June 29, 2017

"More hope for a fool"

The first eleven verses of Proverbs 26 have some strong words to say concerning fools – don’t honor a fool (vv.1,8); don’t trust a fool as your courier (v.6); don’t hire a fool (v.10); there is “a rod for the back of fools” (v.3); and other pointed statements as well! Indeed, ten of these first eleven verses of Proverbs 26 speak to the subject of fools … so that we have, in this portion of scripture, some very practical counsel for how to respond to them!

But then, in verse 12, comes this brief and fascinating little surprise:

“Do you see a man wise in his own eyes?
There is more hope for a fool than for him.

Wow! After all he has said about the folly of fools (and perhaps after we have nodded our heads, knowingly, at his description of the very sorts of people that we actually know), Solomon throws verse 12 in for a kicker … saying, in effect: ‘But, as bad as it is to be a fool, there is someone worse off, even, than that! For even a fool has more hope than “a man wise in his own eyes”!’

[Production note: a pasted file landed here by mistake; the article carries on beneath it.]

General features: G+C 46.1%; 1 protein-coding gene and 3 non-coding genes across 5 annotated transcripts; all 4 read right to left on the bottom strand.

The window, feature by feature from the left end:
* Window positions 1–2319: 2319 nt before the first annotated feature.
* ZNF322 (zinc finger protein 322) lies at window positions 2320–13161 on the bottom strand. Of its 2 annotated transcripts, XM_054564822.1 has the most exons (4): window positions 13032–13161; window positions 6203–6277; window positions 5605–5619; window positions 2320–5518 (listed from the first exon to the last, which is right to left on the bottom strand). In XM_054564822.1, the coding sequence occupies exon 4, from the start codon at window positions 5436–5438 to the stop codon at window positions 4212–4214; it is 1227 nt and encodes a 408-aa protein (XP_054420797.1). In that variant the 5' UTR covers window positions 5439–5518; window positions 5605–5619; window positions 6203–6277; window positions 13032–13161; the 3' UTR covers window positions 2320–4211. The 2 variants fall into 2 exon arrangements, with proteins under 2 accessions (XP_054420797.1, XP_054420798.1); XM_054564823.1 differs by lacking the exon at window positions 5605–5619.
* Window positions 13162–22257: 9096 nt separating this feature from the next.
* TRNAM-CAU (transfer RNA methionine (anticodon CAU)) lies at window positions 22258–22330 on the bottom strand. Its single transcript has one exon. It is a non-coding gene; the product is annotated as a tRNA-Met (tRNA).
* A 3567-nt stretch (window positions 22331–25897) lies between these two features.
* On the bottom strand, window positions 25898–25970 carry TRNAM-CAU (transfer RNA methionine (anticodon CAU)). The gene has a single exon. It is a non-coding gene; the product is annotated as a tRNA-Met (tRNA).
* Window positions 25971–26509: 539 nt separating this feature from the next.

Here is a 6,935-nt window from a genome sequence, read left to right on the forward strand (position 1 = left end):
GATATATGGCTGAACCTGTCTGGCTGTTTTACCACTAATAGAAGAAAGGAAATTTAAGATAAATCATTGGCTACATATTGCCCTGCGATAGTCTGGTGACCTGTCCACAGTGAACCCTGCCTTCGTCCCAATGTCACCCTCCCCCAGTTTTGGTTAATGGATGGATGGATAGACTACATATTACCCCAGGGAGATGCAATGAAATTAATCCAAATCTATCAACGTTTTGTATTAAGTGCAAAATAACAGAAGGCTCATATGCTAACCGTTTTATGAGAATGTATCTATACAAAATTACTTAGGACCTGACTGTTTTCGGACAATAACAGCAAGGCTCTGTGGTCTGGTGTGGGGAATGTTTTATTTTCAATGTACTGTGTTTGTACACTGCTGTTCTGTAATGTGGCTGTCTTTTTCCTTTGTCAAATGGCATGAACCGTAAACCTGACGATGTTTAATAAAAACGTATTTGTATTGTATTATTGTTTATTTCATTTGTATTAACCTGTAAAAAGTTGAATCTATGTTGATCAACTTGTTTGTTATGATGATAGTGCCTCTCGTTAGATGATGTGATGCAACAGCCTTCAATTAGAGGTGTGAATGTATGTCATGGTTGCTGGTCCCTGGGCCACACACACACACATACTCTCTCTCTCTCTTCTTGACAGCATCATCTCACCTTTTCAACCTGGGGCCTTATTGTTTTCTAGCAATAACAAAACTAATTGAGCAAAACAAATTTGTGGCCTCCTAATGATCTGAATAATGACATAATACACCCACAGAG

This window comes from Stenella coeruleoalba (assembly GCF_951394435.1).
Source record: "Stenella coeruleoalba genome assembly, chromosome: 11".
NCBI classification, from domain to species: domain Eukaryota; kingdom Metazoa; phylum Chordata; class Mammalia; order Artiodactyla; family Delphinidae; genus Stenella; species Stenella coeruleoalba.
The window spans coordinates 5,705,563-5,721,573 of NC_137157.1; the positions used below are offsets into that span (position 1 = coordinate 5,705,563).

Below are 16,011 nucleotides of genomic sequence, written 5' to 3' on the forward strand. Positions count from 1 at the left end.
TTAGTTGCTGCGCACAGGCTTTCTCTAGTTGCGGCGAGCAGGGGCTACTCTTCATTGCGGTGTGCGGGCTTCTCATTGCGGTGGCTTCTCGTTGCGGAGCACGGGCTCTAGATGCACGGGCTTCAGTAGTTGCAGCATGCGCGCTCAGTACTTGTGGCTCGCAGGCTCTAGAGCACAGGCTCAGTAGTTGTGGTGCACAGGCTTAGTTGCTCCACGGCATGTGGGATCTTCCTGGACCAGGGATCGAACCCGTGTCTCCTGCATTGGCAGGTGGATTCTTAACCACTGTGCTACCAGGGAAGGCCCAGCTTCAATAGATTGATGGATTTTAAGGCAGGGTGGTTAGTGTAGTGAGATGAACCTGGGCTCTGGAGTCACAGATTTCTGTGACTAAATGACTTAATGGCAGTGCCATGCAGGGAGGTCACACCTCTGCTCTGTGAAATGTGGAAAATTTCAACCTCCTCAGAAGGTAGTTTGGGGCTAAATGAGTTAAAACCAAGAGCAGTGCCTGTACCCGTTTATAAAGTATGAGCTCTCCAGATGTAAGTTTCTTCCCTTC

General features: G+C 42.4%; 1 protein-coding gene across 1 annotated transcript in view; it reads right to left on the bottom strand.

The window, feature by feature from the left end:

Now, first we must ask: What does Solomon mean by “wise in his own eyes”? What sort of person is he critiquing? Does he have in mind the person who thinks himself wise, but who actually isn’t as enlightened as he thinks? Or is he referring to the person who actually has accumulated some wisdom, but is all too aware of that fact, to the point of arrogance? I tend to think it is probably the former, rather than the latter (see vv. 5 and 16 for contextual clues). Neither position is a good one, of course! But I believe Solomon is probably referring, in verse 12, to the man who believes himself to be wise, but who isn’t nearly as sage as he thinks.

And Solomon’s statement, there in v.12, comparing this over-confident man with the fool … that statement would be quite striking, even if we just took it by itself. It would be a significant thing to say, even if it were said in a vacuum, that is better to be a fool than to over-estimate one’s own wisdom! But Proverbs 26:12 does not come to us by itself; it does not exist in a vacuum! We find it, rather, at the tail end of the eleven verses that precede it … ten of which portray for us the fool in all his folly!